In Europe alone, low-vol funds have seen €27bn of net inflows since 2012, according to Morningstar. This popularity has led to an explosion of funds in the category. At the end of 2016, there were 89 low-vol equity funds (63 actively managed funds and 26 ETFs) for sale in Europe, almost three times the number of available funds six years earlier.
And it’s of little surprise that low-volatility funds have been in such great demand: they haven’t only been less volatile than the index, but have combined that with long-term outperformance (see graph below).
Though these funds are called ‘low-volatility funds’ in popular speech, most of these are actually ‘minimum volatility funds’. Such funds, be they passive or active, do not just select the least volatile stocks in a certain index, as low volatility indices do.
They also take correlation and sector effects into account, producing an index that delivers even lower volatility. Simple low-volatility indexes, for example, are often skewed towards interest rate sensitive stocks, “resulting in greater under- and overperformance in rising and falling interest rates environments”, Morningstar’s analysts note in their report.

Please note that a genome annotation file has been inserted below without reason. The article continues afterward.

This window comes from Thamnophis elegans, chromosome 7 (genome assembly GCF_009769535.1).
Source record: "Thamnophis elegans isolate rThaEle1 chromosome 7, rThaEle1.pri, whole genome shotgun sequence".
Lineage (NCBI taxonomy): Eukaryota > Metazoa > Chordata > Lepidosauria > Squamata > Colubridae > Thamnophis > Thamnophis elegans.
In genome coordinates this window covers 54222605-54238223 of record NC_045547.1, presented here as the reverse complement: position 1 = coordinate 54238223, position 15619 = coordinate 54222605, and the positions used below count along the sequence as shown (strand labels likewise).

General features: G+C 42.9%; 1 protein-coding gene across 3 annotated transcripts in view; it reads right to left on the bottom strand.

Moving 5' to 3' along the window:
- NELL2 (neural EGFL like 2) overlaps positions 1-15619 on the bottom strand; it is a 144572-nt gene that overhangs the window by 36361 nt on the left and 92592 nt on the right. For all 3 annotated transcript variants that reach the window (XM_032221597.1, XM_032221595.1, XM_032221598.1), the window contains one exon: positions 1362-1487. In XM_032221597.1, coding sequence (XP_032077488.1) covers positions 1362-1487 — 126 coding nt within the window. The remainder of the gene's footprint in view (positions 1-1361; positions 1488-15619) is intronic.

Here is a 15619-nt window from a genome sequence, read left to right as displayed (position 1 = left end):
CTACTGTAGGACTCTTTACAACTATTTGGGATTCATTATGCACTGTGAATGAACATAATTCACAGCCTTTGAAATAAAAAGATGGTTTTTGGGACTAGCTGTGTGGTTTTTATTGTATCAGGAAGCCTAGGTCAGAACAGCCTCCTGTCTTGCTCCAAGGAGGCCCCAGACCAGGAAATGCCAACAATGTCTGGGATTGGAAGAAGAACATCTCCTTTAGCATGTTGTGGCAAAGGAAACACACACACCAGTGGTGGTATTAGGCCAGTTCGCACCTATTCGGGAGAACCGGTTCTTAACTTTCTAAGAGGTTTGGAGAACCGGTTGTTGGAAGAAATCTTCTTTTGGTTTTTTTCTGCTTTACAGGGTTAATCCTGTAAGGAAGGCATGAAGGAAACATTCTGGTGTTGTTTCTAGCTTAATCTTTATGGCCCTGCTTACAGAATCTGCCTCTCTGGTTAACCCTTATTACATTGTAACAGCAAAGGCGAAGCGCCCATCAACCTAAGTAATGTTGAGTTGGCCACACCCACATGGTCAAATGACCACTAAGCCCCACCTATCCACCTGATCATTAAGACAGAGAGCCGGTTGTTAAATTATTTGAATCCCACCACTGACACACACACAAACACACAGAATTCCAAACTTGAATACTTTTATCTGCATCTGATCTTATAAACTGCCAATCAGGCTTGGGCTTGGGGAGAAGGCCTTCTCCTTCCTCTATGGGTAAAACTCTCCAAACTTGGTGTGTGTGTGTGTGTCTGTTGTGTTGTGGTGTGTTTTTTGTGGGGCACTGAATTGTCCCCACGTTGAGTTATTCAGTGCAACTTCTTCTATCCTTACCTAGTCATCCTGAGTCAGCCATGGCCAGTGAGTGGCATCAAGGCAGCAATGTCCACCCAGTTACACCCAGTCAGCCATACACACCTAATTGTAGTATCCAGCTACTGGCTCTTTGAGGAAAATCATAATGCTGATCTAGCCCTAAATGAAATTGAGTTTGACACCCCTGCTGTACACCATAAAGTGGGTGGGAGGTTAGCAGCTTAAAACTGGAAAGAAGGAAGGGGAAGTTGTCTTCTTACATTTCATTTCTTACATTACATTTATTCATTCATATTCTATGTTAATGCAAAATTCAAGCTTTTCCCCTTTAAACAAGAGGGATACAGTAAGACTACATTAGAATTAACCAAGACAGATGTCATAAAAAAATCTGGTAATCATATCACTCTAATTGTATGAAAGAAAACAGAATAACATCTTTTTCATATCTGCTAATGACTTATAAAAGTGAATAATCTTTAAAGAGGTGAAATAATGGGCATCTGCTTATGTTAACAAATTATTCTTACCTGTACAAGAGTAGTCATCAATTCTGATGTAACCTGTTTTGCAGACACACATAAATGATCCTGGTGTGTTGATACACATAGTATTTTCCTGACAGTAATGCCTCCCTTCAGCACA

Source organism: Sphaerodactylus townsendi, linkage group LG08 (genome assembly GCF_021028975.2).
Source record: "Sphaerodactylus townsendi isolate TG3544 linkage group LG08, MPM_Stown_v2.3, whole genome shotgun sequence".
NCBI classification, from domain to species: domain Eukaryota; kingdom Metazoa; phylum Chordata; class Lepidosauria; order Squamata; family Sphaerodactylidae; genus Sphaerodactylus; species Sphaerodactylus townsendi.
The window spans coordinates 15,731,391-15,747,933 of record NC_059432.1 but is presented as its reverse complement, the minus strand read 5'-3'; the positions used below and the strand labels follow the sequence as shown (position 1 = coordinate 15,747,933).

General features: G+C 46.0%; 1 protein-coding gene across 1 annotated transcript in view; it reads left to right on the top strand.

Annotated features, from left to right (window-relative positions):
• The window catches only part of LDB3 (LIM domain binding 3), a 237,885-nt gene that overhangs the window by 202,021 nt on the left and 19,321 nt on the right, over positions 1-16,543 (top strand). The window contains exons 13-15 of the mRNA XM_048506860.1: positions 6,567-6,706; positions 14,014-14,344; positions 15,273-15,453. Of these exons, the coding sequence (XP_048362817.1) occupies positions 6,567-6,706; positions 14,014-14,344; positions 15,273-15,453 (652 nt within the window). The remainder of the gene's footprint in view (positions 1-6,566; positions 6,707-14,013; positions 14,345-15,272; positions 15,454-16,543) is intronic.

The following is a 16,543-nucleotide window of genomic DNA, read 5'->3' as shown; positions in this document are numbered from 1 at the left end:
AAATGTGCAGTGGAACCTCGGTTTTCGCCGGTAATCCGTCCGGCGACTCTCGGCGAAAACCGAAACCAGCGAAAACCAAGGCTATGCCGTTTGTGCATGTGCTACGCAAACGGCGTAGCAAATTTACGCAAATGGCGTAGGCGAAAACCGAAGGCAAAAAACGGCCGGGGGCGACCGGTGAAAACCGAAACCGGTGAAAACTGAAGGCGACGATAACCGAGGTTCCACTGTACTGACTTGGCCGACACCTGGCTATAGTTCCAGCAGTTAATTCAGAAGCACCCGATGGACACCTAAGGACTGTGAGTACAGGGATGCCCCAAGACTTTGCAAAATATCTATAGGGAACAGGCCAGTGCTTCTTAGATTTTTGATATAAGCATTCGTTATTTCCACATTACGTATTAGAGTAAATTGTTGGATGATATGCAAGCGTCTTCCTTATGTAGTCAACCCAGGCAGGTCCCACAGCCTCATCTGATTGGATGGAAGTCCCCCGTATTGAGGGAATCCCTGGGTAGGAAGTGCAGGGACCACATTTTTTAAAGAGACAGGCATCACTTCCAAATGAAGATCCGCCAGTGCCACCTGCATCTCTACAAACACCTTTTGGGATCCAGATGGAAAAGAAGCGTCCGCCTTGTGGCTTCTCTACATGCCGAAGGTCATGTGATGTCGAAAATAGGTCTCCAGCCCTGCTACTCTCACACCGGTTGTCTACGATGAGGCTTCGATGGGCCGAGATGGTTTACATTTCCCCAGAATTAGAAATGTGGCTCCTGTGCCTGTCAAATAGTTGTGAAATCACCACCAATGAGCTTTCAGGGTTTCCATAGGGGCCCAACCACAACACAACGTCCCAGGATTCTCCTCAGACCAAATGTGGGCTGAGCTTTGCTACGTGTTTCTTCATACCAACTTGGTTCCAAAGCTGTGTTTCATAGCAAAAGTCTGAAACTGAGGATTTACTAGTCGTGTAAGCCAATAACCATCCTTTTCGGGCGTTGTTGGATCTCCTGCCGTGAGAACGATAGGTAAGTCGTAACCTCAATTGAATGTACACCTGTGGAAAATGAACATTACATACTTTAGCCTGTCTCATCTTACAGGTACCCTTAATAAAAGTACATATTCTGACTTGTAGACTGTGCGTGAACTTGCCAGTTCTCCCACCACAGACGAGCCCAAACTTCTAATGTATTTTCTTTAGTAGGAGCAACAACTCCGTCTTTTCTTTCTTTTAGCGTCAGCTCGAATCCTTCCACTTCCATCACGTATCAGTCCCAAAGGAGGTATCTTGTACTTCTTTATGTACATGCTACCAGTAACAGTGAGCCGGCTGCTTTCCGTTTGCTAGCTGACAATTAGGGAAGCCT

Will outperformance continue?
The question is of course whether this outperformance of minimum volatility will persist. The experience of the past 12 months showed that this shouldn’t be taken for granted. The funds in the category retain a bias towards quality stocks, which tend to underperform in a rising rate environment and during strong bull markets.
Some active funds, such as the Robeco conservative equity range, try to overcome this by incorporating a momentum factor, improving performance on the upside.